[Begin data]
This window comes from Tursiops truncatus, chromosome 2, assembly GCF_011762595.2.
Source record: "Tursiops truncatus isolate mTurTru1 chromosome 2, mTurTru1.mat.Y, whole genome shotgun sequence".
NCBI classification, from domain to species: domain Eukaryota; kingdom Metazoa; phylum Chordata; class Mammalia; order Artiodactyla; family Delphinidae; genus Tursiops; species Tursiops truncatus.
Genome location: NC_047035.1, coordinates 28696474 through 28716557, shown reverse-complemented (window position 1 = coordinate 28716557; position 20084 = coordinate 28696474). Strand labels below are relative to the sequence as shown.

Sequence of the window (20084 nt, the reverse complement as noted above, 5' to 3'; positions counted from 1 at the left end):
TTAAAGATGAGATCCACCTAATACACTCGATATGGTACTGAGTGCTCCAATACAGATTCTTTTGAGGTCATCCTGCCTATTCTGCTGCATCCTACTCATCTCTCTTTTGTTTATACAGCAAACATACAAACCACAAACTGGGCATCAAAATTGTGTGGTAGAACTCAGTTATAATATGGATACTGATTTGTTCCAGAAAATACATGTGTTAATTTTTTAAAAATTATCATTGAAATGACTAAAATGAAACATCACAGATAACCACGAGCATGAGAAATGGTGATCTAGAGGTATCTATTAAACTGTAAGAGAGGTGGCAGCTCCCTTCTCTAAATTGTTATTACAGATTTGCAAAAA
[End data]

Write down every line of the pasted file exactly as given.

This window comes from Tursiops truncatus, chromosome 2, assembly GCF_011762595.2.
Source record: "Tursiops truncatus isolate mTurTru1 chromosome 2, mTurTru1.mat.Y, whole genome shotgun sequence".
NCBI classification, from domain to species: domain Eukaryota; kingdom Metazoa; phylum Chordata; class Mammalia; order Artiodactyla; family Delphinidae; genus Tursiops; species Tursiops truncatus.
Genome location: NC_047035.1, coordinates 28696474 through 28716557, shown reverse-complemented (window position 1 = coordinate 28716557; position 20084 = coordinate 28696474). Strand labels below are relative to the sequence as shown.

Sequence of the window (20084 nt, the reverse complement as noted above, 5' to 3'; positions counted from 1 at the left end):
TTAAAGATGAGATCCACCTAATACACTCGATATGGTACTGAGTGCTCCAATACAGATTCTTTTGAGGTCATCCTGCCTATTCTGCTGCATCCTACTCATCTCTCTTTTGTTTATACAGCAAACATACAAACCACAAACTGGGCATCAAAATTGTGTGGTAGAACTCAGTTATAATATGGATACTGATTTGTTCCAGAAAATACATGTGTTAATTTTTTAAAAATTATCATTGAAATGACTAAAATGAAACATCACAGATAACCACGAGCATGAGAAATGGTGATCTAGAGGTATCTATTAAACTGTAAGAGAGGTGGCAGCTCCCTTCTCTAAATTGTTATTACAGATTTGCAAAAA